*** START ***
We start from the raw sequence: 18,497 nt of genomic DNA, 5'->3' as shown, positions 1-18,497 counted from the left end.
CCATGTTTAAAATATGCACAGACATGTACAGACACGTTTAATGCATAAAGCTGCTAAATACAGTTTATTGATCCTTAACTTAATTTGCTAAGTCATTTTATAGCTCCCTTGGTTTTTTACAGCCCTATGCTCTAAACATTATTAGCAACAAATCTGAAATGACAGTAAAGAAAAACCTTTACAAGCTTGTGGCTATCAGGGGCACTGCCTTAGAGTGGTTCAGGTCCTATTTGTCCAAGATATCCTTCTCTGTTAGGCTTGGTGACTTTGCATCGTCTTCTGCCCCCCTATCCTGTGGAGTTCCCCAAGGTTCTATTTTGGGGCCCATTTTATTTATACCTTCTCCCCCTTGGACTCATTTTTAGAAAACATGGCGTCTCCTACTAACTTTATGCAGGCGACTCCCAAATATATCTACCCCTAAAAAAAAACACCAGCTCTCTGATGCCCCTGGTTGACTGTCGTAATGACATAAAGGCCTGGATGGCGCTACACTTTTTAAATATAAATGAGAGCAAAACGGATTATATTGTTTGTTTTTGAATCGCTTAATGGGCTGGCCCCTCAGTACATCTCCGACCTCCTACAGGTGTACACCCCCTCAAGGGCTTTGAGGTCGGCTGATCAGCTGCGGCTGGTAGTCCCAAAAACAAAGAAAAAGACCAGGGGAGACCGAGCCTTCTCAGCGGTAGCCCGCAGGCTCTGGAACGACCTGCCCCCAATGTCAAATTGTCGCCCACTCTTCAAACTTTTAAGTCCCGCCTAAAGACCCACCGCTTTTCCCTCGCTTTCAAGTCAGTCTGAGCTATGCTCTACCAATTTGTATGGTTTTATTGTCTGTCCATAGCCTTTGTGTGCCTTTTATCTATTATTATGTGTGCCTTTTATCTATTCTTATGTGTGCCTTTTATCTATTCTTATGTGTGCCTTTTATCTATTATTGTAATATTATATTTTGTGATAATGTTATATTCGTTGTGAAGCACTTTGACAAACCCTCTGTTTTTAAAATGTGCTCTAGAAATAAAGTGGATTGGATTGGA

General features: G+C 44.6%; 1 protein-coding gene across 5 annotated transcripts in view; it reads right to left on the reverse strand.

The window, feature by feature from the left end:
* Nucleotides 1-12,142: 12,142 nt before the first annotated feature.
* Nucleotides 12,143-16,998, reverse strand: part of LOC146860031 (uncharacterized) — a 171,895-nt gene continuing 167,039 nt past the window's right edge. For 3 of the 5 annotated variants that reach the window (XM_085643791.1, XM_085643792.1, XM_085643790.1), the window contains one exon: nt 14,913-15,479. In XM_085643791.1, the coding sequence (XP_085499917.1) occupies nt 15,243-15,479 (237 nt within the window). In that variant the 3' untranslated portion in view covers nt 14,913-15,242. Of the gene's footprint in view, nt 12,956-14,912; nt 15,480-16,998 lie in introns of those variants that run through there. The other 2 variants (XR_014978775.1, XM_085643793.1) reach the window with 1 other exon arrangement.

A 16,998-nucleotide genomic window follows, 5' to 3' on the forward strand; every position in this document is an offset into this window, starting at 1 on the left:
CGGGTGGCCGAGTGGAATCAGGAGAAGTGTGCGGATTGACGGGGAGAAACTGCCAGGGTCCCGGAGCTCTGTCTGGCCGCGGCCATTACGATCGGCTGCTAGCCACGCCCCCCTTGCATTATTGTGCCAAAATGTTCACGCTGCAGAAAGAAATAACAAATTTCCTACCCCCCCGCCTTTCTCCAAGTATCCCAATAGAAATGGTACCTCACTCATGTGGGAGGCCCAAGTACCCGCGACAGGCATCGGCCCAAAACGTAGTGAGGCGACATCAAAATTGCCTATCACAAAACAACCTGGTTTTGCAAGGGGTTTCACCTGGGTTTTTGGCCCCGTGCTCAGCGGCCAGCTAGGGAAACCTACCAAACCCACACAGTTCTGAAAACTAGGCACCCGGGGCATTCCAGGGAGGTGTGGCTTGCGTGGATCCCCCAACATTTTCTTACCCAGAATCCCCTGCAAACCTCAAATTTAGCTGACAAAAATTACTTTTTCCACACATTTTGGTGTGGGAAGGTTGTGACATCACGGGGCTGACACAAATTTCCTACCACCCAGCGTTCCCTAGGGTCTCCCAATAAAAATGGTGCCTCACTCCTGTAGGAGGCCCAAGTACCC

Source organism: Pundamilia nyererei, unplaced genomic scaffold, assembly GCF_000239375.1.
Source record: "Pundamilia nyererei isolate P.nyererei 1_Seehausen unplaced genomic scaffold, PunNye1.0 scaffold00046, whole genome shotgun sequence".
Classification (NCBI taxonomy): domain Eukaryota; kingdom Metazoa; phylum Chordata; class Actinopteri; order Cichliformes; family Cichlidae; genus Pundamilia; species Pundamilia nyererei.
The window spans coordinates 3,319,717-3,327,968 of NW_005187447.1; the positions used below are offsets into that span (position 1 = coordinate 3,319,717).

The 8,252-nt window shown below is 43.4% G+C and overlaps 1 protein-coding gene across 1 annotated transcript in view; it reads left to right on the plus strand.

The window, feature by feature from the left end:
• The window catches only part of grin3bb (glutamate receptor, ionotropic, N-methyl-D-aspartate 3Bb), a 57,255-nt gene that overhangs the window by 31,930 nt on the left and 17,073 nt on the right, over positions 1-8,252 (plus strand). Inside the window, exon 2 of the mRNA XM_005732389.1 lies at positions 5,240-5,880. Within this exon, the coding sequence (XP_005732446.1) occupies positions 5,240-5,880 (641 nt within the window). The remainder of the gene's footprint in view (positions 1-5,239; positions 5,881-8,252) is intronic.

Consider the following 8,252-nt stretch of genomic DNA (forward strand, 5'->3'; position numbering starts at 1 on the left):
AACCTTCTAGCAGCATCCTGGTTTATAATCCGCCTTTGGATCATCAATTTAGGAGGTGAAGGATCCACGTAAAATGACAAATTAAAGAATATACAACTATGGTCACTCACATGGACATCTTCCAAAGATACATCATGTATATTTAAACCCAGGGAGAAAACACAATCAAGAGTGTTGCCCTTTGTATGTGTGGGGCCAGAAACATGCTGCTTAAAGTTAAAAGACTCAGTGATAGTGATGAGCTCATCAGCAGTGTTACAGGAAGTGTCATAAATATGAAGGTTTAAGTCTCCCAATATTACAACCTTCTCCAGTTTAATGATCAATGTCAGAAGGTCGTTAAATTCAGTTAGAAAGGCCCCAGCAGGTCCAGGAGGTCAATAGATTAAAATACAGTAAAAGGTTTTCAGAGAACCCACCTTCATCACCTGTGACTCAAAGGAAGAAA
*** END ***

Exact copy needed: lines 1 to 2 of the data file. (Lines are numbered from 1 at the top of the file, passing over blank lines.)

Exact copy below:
We start from the raw sequence: 18,497 nt of genomic DNA, 5'->3' as shown, positions 1-18,497 counted from the left end.
CCATGTTTAAAATATGCACAGACATGTACAGACACGTTTAATGCATAAAGCTGCTAAATACAGTTTATTGATCCTTAACTTAATTTGCTAAGTCATTTTATAGCTCCCTTGGTTTTTTACAGCCCTATGCTCTAAACATTATTAGCAACAAATCTGAAATGACAGTAAAGAAAAACCTTTACAAGCTTGTGGCTATCAGGGGCACTGCCTTAGAGTGGTTCAGGTCCTATTTGTCCAAGATATCCTTCTCTGTTAGGCTTGGTGACTTTGCATCGTCTTCTGCCCCCCTATCCTGTGGAGTTCCCCAAGGTTCTATTTTGGGGCCCATTTTATTTATACCTTCTCCCCCTTGGACTCATTTTTAGAAAACATGGCGTCTCCTACTAACTTTATGCAGGCGACTCCCAAATATATCTACCCCTAAAAAAAAACACCAGCTCTCTGATGCCCCTGGTTGACTGTCGTAATGACATAAAGGCCTGGATGGCGCTACACTTTTTAAATATAAATGAGAGCAAAACGGATTATATTGTTTGTTTTTGAATCGCTTAATGGGCTGGCCCCTCAGTACATCTCCGACCTCCTACAGGTGTACACCCCCTCAAGGGCTTTGAGGTCGGCTGATCAGCTGCGGCTGGTAGTCCCAAAAACAAAGAAAAAGACCAGGGGAGACCGAGCCTTCTCAGCGGTAGCCCGCAGGCTCTGGAACGACCTGCCCCCAATGTCAAATTGTCGCCCACTCTTCAAACTTTTAAGTCCCGCCTAAAGACCCACCGCTTTTCCCTCGCTTTCAAGTCAGTCTGAGCTATGCTCTACCAATTTGTATGGTTTTATTGTCTGTCCATAGCCTTTGTGTGCCTTTTATCTATTATTATGTGTGCCTTTTATCTATTCTTATGTGTGCCTTTTATCTATTCTTATGTGTGCCTTTTATCTATTATTGTAATATTATATTTTGTGATAATGTTATATTCGTTGTGAAGCACTTTGACAAACCCTCTGTTTTTAAAATGTGCTCTAGAAATAAAGTGGATTGGATTGGA